By Kieran Darcy
Page 2

One spring afternoon back in 2003, a high school senior from Philadelphia visited the offices of ESPN The Magazine in New York. He was the No. 1-rated point guard in America at the time and was headed west to play for Lute Olson and the University of Arizona in the fall.

His name? Mustafa Shakur.

Mustafa Shakur
Jim McIsaac/Getty Images
Arizona senior Mustafa Shakur is just the latest
in a long line of great Wildcats point guards.

Many people, myself included, figured that hotshot 18-year-old wouldn't still be wearing an Arizona Wildcats uniform by now -- he'd be wearing an NBA uniform. But Shakur says that back then he wasn't sure what to expect.

"I just wanted to work hard and play the game," he says. "I figured if I kept improving, I'd know when it was my time to go [to the NBA], and then I'd go."

A lot of people in Arizona are very happy he's still there. Now a senior, Shakur is averaging 14.2 points, 7.6 assists (third in the nation) and 4.2 rebounds per game. And he's the leader of a 14-5 Wildcats team that, despite some recent struggles, still has enough talent to threaten for a national championship.

The No. 19-ranked Cats take on No. 4 North Carolina in Tucson on Saturday afternoon.

But it hasn't been a smooth ride for Shakur for his four years out west. He had a good freshman season and was named to the Pac-10 All-Freshman team. But things were pretty bumpy the next two years. His individual numbers didn't really improve, and he developed a rep as a shoot-first, pass-second point guard. The team was underwhelming as well -- by Arizona standards -- although the Wildcats did reach the Elite Eight in Shakur's sophomore year before losing a heartbreaker to Illinois.

Those teams suffered from chemistry issues on the court and incidents off it. But Shakur wasn't the root of the problem. In fact, he quietly went about trying to improve his game -- particularly his jump shot. He'd arrived at Arizona with a quirky release, more two-handed than one (causing poor rotation on the ball), which the coaching staff urged him to alter. Olson recalls Shakur taking thousands and thousands of shots on his own, before and after practices, working on his form.

"It wasn't easy for a high school All-American to accept," Olson says. "He's the hardest-working kid I've ever dealt with in all my years of coaching."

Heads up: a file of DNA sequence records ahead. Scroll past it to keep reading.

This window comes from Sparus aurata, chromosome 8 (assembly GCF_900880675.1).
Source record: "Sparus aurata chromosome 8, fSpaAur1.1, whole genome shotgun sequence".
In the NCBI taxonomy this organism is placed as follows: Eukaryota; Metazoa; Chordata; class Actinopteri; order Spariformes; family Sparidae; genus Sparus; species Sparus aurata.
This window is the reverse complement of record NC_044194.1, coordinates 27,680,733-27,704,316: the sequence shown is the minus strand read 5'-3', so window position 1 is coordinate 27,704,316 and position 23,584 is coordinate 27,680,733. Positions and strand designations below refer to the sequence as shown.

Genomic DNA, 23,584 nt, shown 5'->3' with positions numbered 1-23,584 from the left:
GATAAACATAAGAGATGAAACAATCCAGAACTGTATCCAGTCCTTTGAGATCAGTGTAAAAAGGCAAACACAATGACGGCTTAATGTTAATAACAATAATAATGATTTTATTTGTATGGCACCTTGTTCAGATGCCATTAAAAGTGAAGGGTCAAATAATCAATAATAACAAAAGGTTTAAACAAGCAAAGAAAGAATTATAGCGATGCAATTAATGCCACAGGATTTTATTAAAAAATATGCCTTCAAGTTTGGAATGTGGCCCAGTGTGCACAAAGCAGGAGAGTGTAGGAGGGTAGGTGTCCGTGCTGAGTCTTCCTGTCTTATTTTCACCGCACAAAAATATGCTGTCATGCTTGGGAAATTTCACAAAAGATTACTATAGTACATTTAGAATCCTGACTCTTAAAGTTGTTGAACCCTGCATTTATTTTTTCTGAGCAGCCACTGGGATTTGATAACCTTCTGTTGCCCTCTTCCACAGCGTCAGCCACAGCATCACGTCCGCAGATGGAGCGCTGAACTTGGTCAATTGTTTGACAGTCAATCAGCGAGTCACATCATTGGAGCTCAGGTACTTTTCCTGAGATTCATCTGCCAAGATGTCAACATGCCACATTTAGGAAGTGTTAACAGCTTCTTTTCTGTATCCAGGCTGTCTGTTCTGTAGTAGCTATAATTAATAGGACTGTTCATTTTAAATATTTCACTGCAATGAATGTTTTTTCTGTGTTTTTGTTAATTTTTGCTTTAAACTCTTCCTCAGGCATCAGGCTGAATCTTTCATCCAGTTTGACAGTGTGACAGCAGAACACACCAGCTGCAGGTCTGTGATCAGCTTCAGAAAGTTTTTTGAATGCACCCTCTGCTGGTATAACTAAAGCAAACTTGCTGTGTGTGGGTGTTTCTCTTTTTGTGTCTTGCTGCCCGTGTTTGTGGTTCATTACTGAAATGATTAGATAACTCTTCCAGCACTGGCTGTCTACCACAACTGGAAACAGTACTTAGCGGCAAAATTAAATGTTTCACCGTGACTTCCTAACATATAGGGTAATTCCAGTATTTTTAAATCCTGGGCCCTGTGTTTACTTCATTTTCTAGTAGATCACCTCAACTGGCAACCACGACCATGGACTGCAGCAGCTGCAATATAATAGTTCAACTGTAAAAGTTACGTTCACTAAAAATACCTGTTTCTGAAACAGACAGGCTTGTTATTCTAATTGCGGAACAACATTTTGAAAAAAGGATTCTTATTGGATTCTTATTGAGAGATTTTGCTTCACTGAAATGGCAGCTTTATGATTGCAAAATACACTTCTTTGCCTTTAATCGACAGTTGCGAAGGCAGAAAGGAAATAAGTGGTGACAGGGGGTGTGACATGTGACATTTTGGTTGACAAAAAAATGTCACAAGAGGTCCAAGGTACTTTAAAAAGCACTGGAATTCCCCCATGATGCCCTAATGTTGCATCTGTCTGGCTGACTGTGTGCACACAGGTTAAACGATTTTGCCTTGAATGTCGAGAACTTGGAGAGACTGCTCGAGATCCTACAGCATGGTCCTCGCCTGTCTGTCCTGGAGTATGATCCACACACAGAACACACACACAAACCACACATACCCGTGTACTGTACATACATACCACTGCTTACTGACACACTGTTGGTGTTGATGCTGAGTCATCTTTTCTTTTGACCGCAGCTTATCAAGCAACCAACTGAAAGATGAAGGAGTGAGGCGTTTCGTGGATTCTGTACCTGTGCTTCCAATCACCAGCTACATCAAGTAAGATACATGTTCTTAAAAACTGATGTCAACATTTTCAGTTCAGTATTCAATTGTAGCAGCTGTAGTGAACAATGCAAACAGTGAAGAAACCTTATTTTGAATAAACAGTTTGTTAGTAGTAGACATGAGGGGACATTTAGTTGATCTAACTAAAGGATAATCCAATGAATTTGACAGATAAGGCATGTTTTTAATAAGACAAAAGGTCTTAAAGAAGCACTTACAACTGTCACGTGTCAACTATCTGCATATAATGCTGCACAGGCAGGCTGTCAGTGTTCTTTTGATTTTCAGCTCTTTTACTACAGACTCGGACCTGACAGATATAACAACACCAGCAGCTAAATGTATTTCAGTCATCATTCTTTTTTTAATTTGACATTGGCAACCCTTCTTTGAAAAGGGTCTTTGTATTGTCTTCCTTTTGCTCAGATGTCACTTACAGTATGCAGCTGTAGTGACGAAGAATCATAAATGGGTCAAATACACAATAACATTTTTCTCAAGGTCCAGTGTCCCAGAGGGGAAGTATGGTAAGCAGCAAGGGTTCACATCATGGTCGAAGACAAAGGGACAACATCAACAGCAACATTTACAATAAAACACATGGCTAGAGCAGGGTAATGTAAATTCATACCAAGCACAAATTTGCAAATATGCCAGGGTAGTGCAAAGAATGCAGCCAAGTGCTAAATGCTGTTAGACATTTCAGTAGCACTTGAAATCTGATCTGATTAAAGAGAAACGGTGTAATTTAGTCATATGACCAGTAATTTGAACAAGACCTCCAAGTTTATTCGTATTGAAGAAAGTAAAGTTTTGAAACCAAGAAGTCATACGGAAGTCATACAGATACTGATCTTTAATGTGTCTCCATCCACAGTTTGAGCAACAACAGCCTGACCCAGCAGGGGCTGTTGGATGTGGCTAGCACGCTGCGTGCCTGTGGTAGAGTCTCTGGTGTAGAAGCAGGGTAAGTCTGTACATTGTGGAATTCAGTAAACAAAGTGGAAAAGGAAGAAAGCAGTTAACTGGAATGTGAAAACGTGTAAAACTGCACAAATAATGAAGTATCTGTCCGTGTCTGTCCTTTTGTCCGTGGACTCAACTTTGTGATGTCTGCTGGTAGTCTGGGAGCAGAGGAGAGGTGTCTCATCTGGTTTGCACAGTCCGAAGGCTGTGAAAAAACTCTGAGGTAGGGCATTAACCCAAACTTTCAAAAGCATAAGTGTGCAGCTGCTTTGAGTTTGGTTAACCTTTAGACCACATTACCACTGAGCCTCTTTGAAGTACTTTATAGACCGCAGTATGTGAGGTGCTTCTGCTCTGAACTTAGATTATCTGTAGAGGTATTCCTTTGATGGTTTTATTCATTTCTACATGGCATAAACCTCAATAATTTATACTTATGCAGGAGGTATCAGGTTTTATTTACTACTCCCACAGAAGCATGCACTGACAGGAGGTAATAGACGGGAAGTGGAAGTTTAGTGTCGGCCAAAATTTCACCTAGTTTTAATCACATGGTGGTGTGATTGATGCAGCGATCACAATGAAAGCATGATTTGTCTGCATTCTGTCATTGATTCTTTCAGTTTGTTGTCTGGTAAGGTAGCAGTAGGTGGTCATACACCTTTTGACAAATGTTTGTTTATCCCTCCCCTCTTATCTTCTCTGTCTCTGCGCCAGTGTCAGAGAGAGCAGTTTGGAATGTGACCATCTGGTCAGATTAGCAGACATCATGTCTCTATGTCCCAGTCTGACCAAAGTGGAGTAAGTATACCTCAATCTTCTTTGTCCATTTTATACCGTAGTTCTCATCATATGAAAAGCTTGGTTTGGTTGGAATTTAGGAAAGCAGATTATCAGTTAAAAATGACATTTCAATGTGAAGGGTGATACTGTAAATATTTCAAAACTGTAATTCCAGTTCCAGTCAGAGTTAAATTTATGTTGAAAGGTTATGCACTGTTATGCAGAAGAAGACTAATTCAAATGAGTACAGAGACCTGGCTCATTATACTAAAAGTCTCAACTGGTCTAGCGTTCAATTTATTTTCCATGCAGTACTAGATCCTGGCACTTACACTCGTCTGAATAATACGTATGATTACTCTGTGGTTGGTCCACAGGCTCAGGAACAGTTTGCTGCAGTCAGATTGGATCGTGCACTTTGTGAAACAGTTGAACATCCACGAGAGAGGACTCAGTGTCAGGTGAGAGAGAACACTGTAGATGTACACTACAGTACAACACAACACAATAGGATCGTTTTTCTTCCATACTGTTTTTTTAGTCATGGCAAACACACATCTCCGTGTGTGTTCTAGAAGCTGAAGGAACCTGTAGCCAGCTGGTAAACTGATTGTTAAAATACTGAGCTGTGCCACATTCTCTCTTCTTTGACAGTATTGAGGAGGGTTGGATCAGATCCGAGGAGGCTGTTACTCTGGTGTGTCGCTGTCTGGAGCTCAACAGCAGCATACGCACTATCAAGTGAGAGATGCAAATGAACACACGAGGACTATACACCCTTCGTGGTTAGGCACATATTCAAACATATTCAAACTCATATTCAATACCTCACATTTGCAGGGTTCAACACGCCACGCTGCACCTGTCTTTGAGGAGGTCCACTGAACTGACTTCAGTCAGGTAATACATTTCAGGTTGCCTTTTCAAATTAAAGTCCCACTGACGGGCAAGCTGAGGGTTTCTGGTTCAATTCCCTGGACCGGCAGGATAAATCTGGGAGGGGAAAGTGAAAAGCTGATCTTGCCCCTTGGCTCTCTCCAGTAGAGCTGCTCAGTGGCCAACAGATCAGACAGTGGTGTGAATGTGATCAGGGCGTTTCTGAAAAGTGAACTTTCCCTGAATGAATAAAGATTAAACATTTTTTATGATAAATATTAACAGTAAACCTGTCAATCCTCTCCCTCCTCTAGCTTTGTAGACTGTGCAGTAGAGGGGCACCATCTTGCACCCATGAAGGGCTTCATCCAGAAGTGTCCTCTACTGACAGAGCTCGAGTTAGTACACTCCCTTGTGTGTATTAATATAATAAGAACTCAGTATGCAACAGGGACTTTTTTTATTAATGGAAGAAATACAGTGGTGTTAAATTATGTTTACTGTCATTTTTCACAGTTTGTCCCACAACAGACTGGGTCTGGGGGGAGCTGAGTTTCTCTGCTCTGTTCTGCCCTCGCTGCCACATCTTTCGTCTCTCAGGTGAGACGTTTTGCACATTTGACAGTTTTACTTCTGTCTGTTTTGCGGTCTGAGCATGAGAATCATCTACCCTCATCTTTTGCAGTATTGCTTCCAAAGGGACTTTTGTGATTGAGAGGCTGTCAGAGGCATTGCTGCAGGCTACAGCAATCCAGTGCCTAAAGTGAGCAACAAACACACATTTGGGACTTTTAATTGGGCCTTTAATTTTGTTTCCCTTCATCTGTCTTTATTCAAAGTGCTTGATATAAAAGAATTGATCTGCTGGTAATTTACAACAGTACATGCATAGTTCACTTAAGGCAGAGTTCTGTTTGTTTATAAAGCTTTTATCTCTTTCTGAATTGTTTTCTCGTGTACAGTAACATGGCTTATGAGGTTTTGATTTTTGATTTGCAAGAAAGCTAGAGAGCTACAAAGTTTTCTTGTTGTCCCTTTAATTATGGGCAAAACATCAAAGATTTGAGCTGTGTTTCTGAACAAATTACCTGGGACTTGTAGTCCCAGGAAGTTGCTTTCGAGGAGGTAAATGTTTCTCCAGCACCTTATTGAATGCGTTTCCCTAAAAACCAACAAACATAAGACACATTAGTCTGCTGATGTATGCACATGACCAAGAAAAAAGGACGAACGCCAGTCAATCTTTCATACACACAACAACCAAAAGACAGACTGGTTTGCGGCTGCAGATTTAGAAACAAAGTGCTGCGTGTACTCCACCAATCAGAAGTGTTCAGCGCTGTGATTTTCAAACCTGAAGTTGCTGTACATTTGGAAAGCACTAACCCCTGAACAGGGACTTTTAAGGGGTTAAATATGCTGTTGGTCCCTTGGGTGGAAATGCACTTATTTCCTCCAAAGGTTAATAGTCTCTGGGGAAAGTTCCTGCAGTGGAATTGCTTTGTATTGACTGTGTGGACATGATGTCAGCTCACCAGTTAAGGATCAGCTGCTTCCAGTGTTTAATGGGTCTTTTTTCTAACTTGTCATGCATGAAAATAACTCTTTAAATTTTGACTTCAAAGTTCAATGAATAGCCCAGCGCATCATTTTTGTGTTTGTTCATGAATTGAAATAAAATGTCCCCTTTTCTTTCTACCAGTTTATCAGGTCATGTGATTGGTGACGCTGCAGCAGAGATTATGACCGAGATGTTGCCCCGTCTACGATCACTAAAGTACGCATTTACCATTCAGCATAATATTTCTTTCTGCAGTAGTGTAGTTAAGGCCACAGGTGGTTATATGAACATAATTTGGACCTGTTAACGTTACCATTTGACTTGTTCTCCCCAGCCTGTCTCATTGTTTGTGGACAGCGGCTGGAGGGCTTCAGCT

Shakur points to last year's NCAA Tournament as the beginning of his breakthrough. Arizona was a disappointing No. 8 seed, but the Cats were placed in Philadelphia for their first- and second-round games. Shakur needed about 50 tickets for friends and family. He'd heard rumblings from back home about him not living up to expectations. But he played two outstanding games -- notching 17 points and nine assists in a win against Wisconsin and 21 points and five assists in a four-point loss to top-seeded Villanova.

"I got to go back home, and that was my opportunity to show everybody who doubted me what I could do," Shakur says. "And I put on a good show."

His confidence boosted, Shakur declared for the NBA draft in April, and worked out for several NBA clubs, including Memphis, Detroit and Cleveland. No one could guarantee he'd be drafted, so he decided to pull out and return for his senior season. But he picked up some great advice along the way.

"Jerry West and Joe Dumars both told me I do a lot of things well, so don't worry so much about scoring," Shakur says. "Play hard defense, create for other people and the shots will come to you."

Olson had preached similar things as well.

Armed with that advice, Shakur has enjoyed an outstanding senior season. He's averaging 2.9 more assists per game than last year, and he's scoring three more points per game. Perhaps most impressively, his shooting percentage has rocketed from 42.3 percent a year ago to 52.2 percent this season -- thanks to much-improved shot selection.

And Shakur, a generally quiet young man, has emerged into quite a leader.

"He's such a positive influence," Olson says. "He's always pumping up the guys, encouraging everybody."

All this has lots of people talking about Shakur and the next level again. At 6-foot-3 and 190 pounds, he certainly has the size to play point guard in the NBA. Arizona is often referred to as "Point Guard U." for the stable of point men Olson has developed over the years (Damon Stoudamire, Mike Bibby, Jason Terry et al). "If you take into account his size, defense, quickness and work ethic, and look at the whole package," Olson says, "[Shakur's] playing as well right now as any guard that's come through here.

"I think he's gonna be an outstanding guard in the NBA."

OK, so it's taken longer than many of us expected. But Shakur sounds very happy with how things have transpired and very excited about his future -- which could include a trip to the NBA draft in New York.

"Of course that's a big goal of mine," Shakur says. "It would be great to walk up on that stage, and I'm doing everything in my power to make that happen."

No matter what, he's welcome back at the ESPN The Magazine offices anytime.

Kieran Darcy is an editor for Page 2. You can e-mail him at